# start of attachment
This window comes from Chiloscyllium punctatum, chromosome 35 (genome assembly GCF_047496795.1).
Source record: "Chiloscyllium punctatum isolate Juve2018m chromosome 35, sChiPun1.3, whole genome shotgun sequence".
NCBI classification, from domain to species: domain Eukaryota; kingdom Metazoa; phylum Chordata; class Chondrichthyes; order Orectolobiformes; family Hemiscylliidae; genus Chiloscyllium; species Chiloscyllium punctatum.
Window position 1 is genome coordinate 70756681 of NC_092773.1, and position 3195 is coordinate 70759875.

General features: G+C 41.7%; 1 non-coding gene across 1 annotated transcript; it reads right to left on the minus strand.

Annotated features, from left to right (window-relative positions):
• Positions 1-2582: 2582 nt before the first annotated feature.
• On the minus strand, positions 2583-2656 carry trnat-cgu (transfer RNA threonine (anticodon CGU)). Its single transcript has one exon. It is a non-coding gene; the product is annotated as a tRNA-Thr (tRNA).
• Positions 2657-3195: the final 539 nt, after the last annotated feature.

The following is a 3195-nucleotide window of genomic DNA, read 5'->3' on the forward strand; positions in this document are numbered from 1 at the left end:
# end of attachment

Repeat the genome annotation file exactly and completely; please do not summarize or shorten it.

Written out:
This window comes from Chiloscyllium punctatum, chromosome 35 (genome assembly GCF_047496795.1).
Source record: "Chiloscyllium punctatum isolate Juve2018m chromosome 35, sChiPun1.3, whole genome shotgun sequence".
NCBI classification, from domain to species: domain Eukaryota; kingdom Metazoa; phylum Chordata; class Chondrichthyes; order Orectolobiformes; family Hemiscylliidae; genus Chiloscyllium; species Chiloscyllium punctatum.
Window position 1 is genome coordinate 70756681 of NC_092773.1, and position 3195 is coordinate 70759875.

General features: G+C 41.7%; 1 non-coding gene across 1 annotated transcript; it reads right to left on the minus strand.

Annotated features, from left to right (window-relative positions):
• Positions 1-2582: 2582 nt before the first annotated feature.
• On the minus strand, positions 2583-2656 carry trnat-cgu (transfer RNA threonine (anticodon CGU)). Its single transcript has one exon. It is a non-coding gene; the product is annotated as a tRNA-Thr (tRNA).
• Positions 2657-3195: the final 539 nt, after the last annotated feature.

The following is a 3195-nucleotide window of genomic DNA, read 5'->3' on the forward strand; positions in this document are numbered from 1 at the left end: